We hope you’ll start your day with us here at the Landof10.com as we work to prepare you for everything that you need to know – Monday through Friday – around the world of Penn State sports. Whether it’s football, basketball, wrestling, hockey, baseball or just a wild story we hope you’ll find interesting, we’re here to share it all with you.
This is your Penn State Wake-Up Call for Tuesday, Sept. 27. Let’s get started.
Changes to the two-deep
It is unwise to put too much stock in the weekly depth chart issued by Penn State, because it is often reflective of the lineup used in the previous game, as opposed to the one that will be employed the following week.
In the run-up to Saturday’s game against Minnesota, however, it is worth pointing out that there are some departures from the norm.
For beginners, freshman Connor McGovern is listed as the first-stringer at right guard, ahead of Derek Dowrey, who started the first four games. The 6-foot-5, 310-pound McGovern saw considerable playing time in Saturday’s 49-10 loss at Michigan, and has been fast-tracking since departing Lake-Lehman High School in northeastern Pennsylvania.
He enrolled early at Penn State, in December 2015, and cracked the depth chart before the opener against Kent State. He has appeared in every game to date.
Another freshman, Cam Brown, has vaulted to the top of the depth chart at weak-side linebacker, replacing Jake Cooper. The 6-foot-5, 215-pound Brown had 10 tackles off the bench against the Wolverines.
Cooper is listed as Brandon Smith’s backup at middle linebacker, and played much of the Michigan game at that position after Smith was ejected on a dubious targeting call.
Grant Haley, out since the early stages of the Pitt game with an undisclosed injury, is again listed as the starting cornerback, but that is a wait-and-see proposition. Same for the status of injured linebackers Jason Cabinda and Brandon Bell.
Grading the Michigan debacle
For what it’s worth, the Lions’ top offensive performers against Michigan, according to Pro Football Focus, were right tackle Andrew Nelson (73.5), center Brian Gaia (68.8), running back Saquon Barkley (67.8), wide receiver DeSean Hamilton (60.6) and left guard Ryan Bates (57.7).
Of Nelson, PFF noted:
He went back and forth in the run game against linebacker Mike McCray and tackle Matthew Godin, ending with slightly more negative plays, but only surrendered one pressure in 38 snaps in pass protection. None of the team’s other linemen graded better than average, and they particularly struggled at the right guard spot. Both Derek Dowrey and Connor McGovern saw snaps there, but the two combined for four pressures and both played below-average in run blocking.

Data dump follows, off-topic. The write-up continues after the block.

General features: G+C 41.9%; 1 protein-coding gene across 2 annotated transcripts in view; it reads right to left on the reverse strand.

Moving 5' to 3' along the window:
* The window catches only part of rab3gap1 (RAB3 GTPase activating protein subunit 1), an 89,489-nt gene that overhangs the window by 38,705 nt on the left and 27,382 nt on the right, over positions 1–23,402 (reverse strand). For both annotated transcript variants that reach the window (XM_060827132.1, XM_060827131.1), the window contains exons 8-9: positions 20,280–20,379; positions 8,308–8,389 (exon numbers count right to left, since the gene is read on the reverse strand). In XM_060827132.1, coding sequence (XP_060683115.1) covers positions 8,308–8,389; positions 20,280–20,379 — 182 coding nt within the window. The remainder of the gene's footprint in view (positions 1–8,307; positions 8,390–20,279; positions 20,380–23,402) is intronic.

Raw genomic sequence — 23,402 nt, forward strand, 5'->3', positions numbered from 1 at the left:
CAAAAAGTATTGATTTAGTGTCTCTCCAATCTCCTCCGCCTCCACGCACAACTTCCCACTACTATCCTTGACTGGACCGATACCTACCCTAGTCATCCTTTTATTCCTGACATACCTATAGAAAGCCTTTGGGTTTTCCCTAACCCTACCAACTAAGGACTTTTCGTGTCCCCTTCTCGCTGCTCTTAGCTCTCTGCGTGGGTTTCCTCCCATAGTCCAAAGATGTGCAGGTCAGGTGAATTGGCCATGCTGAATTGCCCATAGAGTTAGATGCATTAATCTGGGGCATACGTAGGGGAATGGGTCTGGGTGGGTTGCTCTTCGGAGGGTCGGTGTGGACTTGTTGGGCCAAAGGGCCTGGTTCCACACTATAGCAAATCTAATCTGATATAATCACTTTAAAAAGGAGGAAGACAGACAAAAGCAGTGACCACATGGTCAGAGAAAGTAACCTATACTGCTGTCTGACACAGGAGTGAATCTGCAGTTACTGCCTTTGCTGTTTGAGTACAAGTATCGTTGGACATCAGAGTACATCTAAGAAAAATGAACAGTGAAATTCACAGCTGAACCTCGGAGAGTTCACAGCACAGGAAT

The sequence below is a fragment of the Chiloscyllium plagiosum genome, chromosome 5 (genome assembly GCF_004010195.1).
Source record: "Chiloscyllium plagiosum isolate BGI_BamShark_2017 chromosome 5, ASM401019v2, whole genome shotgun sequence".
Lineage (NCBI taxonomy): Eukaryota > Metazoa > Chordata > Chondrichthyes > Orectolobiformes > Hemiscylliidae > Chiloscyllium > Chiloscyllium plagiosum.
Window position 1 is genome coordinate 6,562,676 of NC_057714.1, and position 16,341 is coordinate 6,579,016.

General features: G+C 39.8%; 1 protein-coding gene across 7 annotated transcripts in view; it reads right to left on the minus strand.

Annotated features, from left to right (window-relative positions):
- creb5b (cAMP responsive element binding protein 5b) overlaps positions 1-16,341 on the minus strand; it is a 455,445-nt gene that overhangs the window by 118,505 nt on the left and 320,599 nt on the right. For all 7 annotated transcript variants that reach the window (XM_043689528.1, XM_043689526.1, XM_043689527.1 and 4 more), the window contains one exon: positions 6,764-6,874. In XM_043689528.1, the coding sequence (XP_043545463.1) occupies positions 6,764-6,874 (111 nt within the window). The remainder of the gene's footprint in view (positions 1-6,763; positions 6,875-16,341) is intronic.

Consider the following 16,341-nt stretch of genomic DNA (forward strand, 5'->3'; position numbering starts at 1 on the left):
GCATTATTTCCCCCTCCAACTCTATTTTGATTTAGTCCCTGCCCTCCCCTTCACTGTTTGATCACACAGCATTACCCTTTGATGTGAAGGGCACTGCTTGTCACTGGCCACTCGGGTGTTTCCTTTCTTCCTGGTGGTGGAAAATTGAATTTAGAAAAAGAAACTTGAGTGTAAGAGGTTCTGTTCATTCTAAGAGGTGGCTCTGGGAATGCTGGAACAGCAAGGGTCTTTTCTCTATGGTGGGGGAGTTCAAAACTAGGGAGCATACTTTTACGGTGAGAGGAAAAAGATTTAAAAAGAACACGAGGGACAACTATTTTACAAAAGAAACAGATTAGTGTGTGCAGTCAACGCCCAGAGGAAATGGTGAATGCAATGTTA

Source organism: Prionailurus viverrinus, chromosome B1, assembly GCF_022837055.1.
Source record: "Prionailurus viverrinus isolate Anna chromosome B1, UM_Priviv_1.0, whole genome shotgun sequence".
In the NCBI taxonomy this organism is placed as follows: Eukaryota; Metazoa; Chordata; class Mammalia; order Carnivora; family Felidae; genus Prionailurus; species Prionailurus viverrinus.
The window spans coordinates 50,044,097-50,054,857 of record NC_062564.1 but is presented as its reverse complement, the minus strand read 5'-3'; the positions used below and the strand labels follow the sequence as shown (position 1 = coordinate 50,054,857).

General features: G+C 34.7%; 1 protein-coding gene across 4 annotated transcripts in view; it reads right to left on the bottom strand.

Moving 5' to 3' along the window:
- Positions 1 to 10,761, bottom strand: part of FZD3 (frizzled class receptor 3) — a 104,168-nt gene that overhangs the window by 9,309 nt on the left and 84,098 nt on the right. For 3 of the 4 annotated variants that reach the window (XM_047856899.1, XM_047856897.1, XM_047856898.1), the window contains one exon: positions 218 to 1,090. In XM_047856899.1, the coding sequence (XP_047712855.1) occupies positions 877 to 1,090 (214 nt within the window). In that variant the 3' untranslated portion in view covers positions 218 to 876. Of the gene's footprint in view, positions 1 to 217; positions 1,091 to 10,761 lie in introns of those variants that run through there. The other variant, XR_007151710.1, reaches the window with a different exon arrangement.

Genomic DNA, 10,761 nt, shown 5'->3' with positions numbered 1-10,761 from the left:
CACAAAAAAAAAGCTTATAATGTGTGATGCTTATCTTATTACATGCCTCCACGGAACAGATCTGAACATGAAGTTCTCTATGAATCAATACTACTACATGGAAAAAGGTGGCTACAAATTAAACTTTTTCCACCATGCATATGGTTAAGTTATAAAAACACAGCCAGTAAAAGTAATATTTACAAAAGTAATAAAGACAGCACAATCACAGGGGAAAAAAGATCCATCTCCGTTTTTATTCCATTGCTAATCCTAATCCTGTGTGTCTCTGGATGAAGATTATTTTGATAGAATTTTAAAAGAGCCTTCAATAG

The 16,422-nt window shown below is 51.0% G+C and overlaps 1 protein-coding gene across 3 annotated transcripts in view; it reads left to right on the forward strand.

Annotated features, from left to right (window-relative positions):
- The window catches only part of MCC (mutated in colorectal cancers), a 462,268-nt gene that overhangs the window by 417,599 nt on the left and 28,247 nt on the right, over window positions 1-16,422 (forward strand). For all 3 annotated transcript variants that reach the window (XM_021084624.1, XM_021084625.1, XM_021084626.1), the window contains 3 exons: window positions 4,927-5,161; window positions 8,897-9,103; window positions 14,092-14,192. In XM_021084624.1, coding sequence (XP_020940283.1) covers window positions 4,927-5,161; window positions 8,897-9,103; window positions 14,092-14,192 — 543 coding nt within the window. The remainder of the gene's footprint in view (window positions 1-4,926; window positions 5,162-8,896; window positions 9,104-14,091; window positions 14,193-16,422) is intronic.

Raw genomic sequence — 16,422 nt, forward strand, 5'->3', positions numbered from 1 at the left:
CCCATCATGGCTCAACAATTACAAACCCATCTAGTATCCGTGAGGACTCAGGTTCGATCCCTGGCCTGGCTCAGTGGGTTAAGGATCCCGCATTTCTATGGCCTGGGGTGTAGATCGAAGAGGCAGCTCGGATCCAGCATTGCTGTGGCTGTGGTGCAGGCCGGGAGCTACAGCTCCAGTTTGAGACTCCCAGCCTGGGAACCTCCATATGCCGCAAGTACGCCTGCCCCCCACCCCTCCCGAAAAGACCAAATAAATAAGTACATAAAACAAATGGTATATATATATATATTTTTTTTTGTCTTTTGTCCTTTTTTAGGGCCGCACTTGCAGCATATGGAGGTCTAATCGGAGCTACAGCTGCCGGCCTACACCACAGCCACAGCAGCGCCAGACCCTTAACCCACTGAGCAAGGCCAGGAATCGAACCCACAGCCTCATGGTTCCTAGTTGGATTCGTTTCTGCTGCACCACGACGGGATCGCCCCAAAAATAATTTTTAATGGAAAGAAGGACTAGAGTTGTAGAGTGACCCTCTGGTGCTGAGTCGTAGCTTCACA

On defense, the top performers were safety Marcus Allen (78.7), linebacker Manny Bowen (78.5), cornerback John Reid (75.4), cornerback Christian Campbell (75.1) and defensive end Torrence Brown (73.3).
Again, the specifics:
Penn State’s defense got crushed in the run game, in part due to 15 missed tackles – a count within range of the team’s average over the first three weeks. But for the most part, they played well in the passing game. Pressured Michigan quarterback Wilton Speight on roughly 38 percent of his dropbacks, while in the secondary safety Marcus Allen and corner Christian Campbell combined to allow just one catch in nine targets, with two pass defenses between them.
Classwork a snap for Yazujian
Long snapper Tyler Yazujian, owner of a 3.87 GPA in Penn State’s College of Information Sciences and Technology through the spring semester, was an Academic All-American in 2015. Yazujian, who is in his third year as a starter, is also a two-time academic all-district selection and a two-time academic All-Big Ten choice.
Yazujian is studying security and risk analysis, and according to a PSU-originated profile is nearing completion of his bachelor’s and master’s degrees. He also pitches on the club baseball team.
As he said:
“I’m just a guy who comes in every day, does what is asked of him and doesn’t need credit when he is doing well. I would call myself a hard worker, which is something that translates from the weight room to the practice field to the classroom to club baseball, to pretty much anything I involve myself in.”
Yazujian has worked each summer in the school’s Red Cell Analytics Lab, where students are afforded the opportunity to evaluate and analyze threats of all kinds – “cyber or physical, domestic or global,” according to U.S. Marine Corps Col. Jake Graham, professor of practice in information sciences and technology and director of the lab.
Yazujian nearly had an internship with the Department of Homeland Security locked up in 2014, but was “unable to make it work.” He and teammate Chris Gulla, a punter for the Lions, did work up some simulations of Russia’s 2007 cyber-attacks that were used in Graham’s 400-level course on deception and counter-deception.
As Graham said:
“As a professor of practice, I do a lot of very hands-on practical application analytic exercises or analytic-decision games. These are large-scale simulations that allow students to solve the problems we see in our world today. Tyler has done a masterful job with some of things I have asked him to do over the last three years in helping create scenarios for my classes.”
Elsewhere in the Land of 10
Michigan coach Jim Harbaugh said the late Arnold Palmer had “an enthusiasm and a real zest for life”
Iowa wide receiver Matt VandeBerg suffers an injury in practice
Longtime Nebraska coach Milt Tenopir dies